So, by an hour later, everyone in the wedding hall looked very hungry. The more composed, educated ones remained at their seats and patiently wait for the actual dinner time. The more desperate but educated ones simply inch nearer to the buffet table but remained focus on the actual wedding (we just do not want to look too obvious). The really, really desperate and selfish ones simply walk to the buffet table and start helping themselves with drinks.

Once one thirsty guest takes the first cup, it did not take long to get a small queue started and when one old Chinese lady suddenly appeared with a large tumbler and started to fill up the iced orange juice, I knew that things will only get nasty.

The time was getting dangerously close to the actual dinner time – the bridegroom ties the “thali” around the bride’s neck and suddenly everyone knew what that meant – time to attack the buffet table. Thankfully I had made the right move and suddenly found myself at the front of the queue with my son standing in front of me in the line. There were some people started to jump queue and immediately shouts of “get in line”, “you don’t know how to queue ah?” and “please queue – there is enough food for everyone” started to emerge in the atmosphere around the buffet table. There were plenty of pushing as well – my son was almost got squeezed by the crowd.

The good thing was an orderly queue started to form despite the frequent queue jumpers. Just when I was about to touch the large rice spoon to scoop the briyani rice, the same old lady appeared and grabbed about 8 empty plates and started to distribute to her family members. Those younger ones of that family perhaps knew that it is not right to jump queue, walked to the end of the queue and started to line up for their turn. The older ones was a different story all together!

Oblivious to the people who been patiently queued up, they just tried to push the people away and grab the rice. I keep saying to them to queue up and there is enough food but they must have been too hungry to listen. One or two older ones were luckier – I decided to give way and allow them to grab the food. Perhaps they must eat something at particular time or they might die of hunger. The rest – I just pushed them back, (I could have ignored them but I just hate queue jumpers) which worked except for one determined lady.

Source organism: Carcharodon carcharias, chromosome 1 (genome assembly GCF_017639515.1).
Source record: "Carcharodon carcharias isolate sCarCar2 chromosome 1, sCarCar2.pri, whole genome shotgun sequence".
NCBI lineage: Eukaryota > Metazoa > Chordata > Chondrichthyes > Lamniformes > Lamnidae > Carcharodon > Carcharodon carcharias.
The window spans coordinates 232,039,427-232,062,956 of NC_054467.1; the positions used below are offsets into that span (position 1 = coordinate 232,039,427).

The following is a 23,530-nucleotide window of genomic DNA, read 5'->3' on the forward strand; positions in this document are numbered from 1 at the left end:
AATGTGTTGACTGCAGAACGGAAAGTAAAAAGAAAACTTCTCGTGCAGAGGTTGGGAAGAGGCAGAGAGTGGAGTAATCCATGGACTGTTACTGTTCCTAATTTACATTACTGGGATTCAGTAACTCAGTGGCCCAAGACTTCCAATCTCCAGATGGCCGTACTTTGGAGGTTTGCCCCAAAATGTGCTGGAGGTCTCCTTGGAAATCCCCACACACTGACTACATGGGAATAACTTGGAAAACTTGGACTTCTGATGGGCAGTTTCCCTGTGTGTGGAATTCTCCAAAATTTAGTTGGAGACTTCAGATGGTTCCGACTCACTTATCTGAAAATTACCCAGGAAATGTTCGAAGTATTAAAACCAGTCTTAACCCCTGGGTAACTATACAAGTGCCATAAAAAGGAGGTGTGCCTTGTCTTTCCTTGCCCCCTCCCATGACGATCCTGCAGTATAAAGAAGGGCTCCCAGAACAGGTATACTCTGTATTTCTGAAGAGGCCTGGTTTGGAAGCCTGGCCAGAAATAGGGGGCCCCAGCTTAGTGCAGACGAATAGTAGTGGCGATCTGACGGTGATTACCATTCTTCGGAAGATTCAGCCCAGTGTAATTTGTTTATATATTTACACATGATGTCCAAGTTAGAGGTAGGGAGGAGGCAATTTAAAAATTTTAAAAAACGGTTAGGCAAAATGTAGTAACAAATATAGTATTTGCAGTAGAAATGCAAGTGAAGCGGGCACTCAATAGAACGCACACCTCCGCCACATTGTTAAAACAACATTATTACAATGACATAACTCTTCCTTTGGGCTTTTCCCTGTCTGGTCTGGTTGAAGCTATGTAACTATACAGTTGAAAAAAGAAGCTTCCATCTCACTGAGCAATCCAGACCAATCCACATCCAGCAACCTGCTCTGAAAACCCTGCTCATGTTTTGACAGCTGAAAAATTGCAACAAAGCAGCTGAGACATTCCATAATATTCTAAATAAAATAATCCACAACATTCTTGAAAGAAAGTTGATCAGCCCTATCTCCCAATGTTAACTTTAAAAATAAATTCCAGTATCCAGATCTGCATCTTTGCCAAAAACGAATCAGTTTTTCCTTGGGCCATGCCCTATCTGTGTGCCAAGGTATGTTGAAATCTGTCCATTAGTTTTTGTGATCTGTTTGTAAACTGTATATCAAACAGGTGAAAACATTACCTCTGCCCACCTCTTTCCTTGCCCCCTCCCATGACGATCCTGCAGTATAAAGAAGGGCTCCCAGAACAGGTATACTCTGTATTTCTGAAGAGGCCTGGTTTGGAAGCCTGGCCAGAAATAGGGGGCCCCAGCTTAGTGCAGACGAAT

Finally despite trying to be courteous and diplomatic to this lady (she is someone’s else guests), I had enough when she started to push my son rather rudely. My remark “tak pernah makan nasi kah” (never eaten rice before?) must have knocked some sense into this lady. As almost everyone started to look at her, she stopped and decided to move away until I have taken my food.

I got enough for my son to eat his dinner and enough for me and my wife to have something before the end of the ceremony. My mom and my aunties stayed on at the table until the crowd got lesser uglier. True enough, by the time we left the wedding hall, there were still plenty of food on the buffet table. Those who were not desperate earlier took their food very leisurely and even had time to choose the right chicken piece for their plate.

When it comes to Malaysians and free food, it is no longer the expression “a hungry man is an angry man”. The angry ones would be the one who had to fight off the queue jumpers, cutting queue and pushing just to grab on the free food.

Read Also

TV Smith’s look on the same topic

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Indian Weddings Part 2


A short trivial question:-

Question: What is worst than having to attend one Indian wedding function in a day?

Answer: Having to attend 2 Indian wedding functions in a day!

I blog about it, briefly, sometime in June last year when my cousin got married (well you call it as Part 1 sort of). Last Sunday was a hectic day – there was a wedding in the morning and then there was a wedding dinner in the evening. In between, I had the task of picking up my father in law from KL who was attending the evening wedding dinner.

So, you can imagine the running about to various places with no time to rest. I hated that. After all, Sundays are for sleeping and playing computer games only (and perhaps in between, taking care of kid)? But when I got 2 invitation cards for “I cannot opt to miss out” wedding functions, I knew my Sunday was gone.